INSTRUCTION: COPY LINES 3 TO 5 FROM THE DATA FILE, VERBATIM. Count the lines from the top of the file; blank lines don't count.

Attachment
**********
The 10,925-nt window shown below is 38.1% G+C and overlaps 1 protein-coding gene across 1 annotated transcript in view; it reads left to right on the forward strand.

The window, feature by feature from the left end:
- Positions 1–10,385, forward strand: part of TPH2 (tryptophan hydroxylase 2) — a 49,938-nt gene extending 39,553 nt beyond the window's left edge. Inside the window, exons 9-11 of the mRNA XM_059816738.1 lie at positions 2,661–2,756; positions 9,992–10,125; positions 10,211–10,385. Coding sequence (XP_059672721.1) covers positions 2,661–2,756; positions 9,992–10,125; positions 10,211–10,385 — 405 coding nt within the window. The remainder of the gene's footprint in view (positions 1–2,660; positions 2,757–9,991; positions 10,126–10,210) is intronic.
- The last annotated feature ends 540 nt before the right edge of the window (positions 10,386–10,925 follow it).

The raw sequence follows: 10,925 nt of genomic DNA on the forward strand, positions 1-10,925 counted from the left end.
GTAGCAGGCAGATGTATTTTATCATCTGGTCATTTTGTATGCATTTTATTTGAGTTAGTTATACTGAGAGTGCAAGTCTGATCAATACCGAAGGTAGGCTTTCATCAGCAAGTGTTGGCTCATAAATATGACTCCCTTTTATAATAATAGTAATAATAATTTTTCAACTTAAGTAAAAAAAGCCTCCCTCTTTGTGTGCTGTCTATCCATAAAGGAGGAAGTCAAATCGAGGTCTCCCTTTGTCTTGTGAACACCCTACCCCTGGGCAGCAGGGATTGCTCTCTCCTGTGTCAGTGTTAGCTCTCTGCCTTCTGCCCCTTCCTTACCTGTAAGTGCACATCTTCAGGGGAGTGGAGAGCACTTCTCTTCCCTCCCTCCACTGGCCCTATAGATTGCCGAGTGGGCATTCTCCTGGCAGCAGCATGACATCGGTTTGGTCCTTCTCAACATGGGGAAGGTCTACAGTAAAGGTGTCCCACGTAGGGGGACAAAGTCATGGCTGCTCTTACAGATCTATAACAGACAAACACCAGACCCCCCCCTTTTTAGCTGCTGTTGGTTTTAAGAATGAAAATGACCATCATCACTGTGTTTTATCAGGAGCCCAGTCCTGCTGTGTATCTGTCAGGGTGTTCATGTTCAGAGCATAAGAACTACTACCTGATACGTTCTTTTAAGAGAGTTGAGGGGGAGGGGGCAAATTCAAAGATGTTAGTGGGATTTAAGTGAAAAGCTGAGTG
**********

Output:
- Positions 1–10,385, forward strand: part of TPH2 (tryptophan hydroxylase 2) — a 49,938-nt gene extending 39,553 nt beyond the window's left edge. Inside the window, exons 9-11 of the mRNA XM_059816738.1 lie at positions 2,661–2,756; positions 9,992–10,125; positions 10,211–10,385. Coding sequence (XP_059672721.1) covers positions 2,661–2,756; positions 9,992–10,125; positions 10,211–10,385 — 405 coding nt within the window. The remainder of the gene's footprint in view (positions 1–2,660; positions 2,757–9,991; positions 10,126–10,210) is intronic.
- The last annotated feature ends 540 nt before the right edge of the window (positions 10,386–10,925 follow it).

The raw sequence follows: 10,925 nt of genomic DNA on the forward strand, positions 1-10,925 counted from the left end.